Sun Spots: Hot Stove 09-10

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Just a few spots this week. Mostly baseball stuff. It is hot stove time after all!

Ken Griffey Junior is officially coming back for the 2010 season meaning Hideki Matsui is most assuredly off the Mariners wish list. But, perhaps New York Yankees pitcher Chien-Men Wang could fill in the Mariners need for a capable starter.

Joel Sherman of the New York Post: And the Yanks will be very cautious with Wang. The success rate of pitchers returning at a high level after shoulder surgery is far lower than from elbow surgery. Plus, the Yankees always thought Wang was working on a narrow margin of error: He was essentially a one-pitch pitcher who got away with not missing any bats by having a 95 mph sinker that hitters routinely smashed into the grounder. They saw what he looked like when he lost some of that velocity this year, and it was not good.

Jenifer Langosch of MLB.com: The Pirates’ acquisition of Akinori Iwamura a week ago not only solidified second base for 2010, but it also clarified Andy LaRoche’s future in the infield as well. His immediate future, at least. LaRoche was approached by the Bucs at the end of the 2009 season to gauge his willingness to move from third to second, possibly as soon as next year. At the time, management’s thinking was two-fold. One, the Pirates did not particularly feel comfortable with their second-base options for ’10. And two, with top prospect Pedro Alvarez about to knock on the big league door, LaRoche was looking like little more than a placeholder at the hot corner. Accepting the challenge of reacquainting himself at second, LaRoche spent five days at the organization’s instructional league in Bradenton, Fla., right after the season ended, taking ground balls and making double play flips. But that preparation has since become a non-issue—at least for now—because the addition of Iwamura, who will be Pittsburgh’s everyday second baseman next season.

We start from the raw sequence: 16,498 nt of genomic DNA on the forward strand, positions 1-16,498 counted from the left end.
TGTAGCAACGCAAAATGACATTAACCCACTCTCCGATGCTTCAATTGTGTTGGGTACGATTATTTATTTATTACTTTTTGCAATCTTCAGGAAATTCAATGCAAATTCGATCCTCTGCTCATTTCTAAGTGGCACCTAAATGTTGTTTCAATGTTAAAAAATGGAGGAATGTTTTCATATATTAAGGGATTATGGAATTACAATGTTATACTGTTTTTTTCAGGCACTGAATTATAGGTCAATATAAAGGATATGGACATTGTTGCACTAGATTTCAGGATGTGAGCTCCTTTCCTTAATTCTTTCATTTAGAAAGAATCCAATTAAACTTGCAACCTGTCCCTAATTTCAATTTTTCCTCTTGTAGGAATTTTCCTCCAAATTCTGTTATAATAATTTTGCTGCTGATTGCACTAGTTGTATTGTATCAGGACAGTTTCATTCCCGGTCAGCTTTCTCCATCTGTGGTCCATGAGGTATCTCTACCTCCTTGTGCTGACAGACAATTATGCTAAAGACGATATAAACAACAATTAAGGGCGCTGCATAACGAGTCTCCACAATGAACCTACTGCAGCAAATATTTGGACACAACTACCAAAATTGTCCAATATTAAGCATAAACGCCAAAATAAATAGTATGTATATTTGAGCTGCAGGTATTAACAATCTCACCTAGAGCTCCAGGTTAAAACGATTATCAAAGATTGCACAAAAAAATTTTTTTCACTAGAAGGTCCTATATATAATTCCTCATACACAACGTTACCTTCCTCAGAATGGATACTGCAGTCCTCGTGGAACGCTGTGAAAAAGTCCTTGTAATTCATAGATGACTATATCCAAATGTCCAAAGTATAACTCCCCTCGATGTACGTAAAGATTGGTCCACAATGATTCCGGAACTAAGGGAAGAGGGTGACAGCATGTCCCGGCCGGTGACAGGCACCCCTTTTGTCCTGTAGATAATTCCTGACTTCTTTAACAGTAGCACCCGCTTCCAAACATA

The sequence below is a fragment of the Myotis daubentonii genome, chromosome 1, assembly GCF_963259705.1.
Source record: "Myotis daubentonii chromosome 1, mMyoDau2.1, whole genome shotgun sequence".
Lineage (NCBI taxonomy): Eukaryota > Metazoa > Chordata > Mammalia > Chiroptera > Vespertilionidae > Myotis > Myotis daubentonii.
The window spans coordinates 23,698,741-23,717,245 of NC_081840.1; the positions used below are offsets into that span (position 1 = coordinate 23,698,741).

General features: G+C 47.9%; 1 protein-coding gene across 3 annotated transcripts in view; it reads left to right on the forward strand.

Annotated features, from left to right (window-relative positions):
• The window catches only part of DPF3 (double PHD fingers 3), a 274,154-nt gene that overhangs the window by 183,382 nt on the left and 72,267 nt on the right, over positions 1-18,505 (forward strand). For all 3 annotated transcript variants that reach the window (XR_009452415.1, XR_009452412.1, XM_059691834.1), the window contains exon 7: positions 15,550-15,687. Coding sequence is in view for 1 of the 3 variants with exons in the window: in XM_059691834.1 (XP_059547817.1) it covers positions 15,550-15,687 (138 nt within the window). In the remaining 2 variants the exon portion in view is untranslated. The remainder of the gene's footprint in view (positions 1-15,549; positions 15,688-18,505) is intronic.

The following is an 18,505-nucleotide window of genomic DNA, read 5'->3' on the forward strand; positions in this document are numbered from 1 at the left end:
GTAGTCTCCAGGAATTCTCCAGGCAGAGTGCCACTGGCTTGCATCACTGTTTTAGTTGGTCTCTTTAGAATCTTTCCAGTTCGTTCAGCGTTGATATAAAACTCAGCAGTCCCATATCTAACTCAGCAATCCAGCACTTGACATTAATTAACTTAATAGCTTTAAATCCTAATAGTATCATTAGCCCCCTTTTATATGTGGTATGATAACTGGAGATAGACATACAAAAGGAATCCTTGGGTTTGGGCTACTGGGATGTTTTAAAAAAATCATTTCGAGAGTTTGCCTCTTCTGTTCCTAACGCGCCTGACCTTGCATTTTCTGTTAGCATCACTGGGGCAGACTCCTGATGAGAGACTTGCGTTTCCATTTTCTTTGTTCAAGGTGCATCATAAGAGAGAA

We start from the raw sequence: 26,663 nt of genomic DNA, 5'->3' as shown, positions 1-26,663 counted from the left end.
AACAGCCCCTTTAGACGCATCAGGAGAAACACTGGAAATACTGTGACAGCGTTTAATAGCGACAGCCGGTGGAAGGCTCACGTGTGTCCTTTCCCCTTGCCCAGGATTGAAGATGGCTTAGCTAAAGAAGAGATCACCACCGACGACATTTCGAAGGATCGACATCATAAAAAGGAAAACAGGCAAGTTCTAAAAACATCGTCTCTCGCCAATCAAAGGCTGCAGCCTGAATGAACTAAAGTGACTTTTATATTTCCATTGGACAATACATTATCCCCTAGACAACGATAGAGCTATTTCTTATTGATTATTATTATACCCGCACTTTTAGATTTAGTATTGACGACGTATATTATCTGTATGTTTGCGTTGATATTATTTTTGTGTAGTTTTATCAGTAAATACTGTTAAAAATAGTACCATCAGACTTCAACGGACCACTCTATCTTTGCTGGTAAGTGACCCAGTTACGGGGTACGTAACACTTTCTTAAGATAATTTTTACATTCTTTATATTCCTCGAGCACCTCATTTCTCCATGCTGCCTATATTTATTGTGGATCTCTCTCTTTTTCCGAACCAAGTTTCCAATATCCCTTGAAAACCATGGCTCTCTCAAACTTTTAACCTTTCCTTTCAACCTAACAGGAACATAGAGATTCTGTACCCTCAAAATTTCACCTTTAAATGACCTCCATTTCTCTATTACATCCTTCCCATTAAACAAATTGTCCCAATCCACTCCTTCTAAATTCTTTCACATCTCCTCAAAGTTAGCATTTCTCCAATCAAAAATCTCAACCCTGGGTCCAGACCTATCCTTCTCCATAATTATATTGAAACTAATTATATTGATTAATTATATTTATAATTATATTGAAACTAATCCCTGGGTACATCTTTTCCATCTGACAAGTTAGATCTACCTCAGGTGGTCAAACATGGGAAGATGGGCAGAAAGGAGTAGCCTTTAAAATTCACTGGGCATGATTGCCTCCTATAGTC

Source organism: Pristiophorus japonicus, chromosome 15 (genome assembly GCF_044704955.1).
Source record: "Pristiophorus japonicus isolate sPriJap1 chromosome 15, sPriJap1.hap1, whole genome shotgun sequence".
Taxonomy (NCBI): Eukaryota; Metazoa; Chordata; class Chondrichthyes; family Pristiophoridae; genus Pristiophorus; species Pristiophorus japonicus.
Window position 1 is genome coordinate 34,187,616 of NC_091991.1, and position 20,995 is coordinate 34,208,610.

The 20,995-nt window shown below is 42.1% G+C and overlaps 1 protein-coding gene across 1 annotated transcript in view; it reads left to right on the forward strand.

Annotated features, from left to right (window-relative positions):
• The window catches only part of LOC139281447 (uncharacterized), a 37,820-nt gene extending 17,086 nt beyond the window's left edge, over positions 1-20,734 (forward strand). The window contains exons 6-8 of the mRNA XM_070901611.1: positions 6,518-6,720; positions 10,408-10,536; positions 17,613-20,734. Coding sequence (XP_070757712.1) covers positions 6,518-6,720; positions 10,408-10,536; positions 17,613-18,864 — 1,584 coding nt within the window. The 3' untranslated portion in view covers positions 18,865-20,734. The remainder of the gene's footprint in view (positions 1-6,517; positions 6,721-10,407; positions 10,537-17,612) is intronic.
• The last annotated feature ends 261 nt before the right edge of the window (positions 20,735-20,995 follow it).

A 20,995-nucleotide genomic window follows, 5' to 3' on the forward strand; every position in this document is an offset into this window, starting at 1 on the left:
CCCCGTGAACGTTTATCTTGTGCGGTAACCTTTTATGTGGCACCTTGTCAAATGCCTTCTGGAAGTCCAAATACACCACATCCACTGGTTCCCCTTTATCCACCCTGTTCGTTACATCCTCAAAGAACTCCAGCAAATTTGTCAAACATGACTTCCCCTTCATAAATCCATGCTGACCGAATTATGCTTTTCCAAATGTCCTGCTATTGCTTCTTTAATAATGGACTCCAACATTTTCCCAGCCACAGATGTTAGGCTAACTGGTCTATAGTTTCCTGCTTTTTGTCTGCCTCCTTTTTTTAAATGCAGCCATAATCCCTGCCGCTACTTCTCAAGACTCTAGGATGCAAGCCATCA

Keith Law of ESPN:  The Rays managed to trade Aki Iwamura for useful middle reliever in Jesse Chavez, while the Pirates get a productive offensive second baseman who can handle the position but isn’t plus. Iwamura had an unattractive option given his season-ending knee injury and the Rays have a superior option at the position in Ben Zobrist. The Pirates had no one capable of playing second after they traded Freddy Sanchez (just in time, as it turned out); Delwyn Young was the best available candidate and he plays the position about as well as a tombstone. Iwamura doesn’t have great range but can turn two and make the routine play. Chavez is a three-pitch reliever with an above-average fastball and a solid-average changeup; he has shown plus control throughout his pro career, making him a good bet to be an average middle guy, although he doesn’t miss enough bats to be a late-game reliever.

Perhaps some NPB teams considering Tomo Ohka? And the Baltimore Orioles feel strongly about Koji Uehara out of the bullpen, or perhaps even as their closer.

For those who follow my J-Slanted weekly column, this piece by Michael Street of Baseball Daily Digest might be a bit repetitive in information, but it offers a few new tidbits and is a good read on the futures of several of the Japanese players in the MLB.

Nikolas DeMordaunt of the San Jose Sharks Examiner: The return of forwards Joe Pavelski and Devin Setoguchi helped the San Jose Sharks continued their winning streak with a victory at home over the Nashville Predators…Devin Setoguchi returned from a lower body injury versus the Predators. Like Pavelski, Setoguchi scored in his returning game, wristing a shot that was redirected off of a Predators’ stick and into the top shelf.

by JORDAN IKEDA

Rafu Sports Editor

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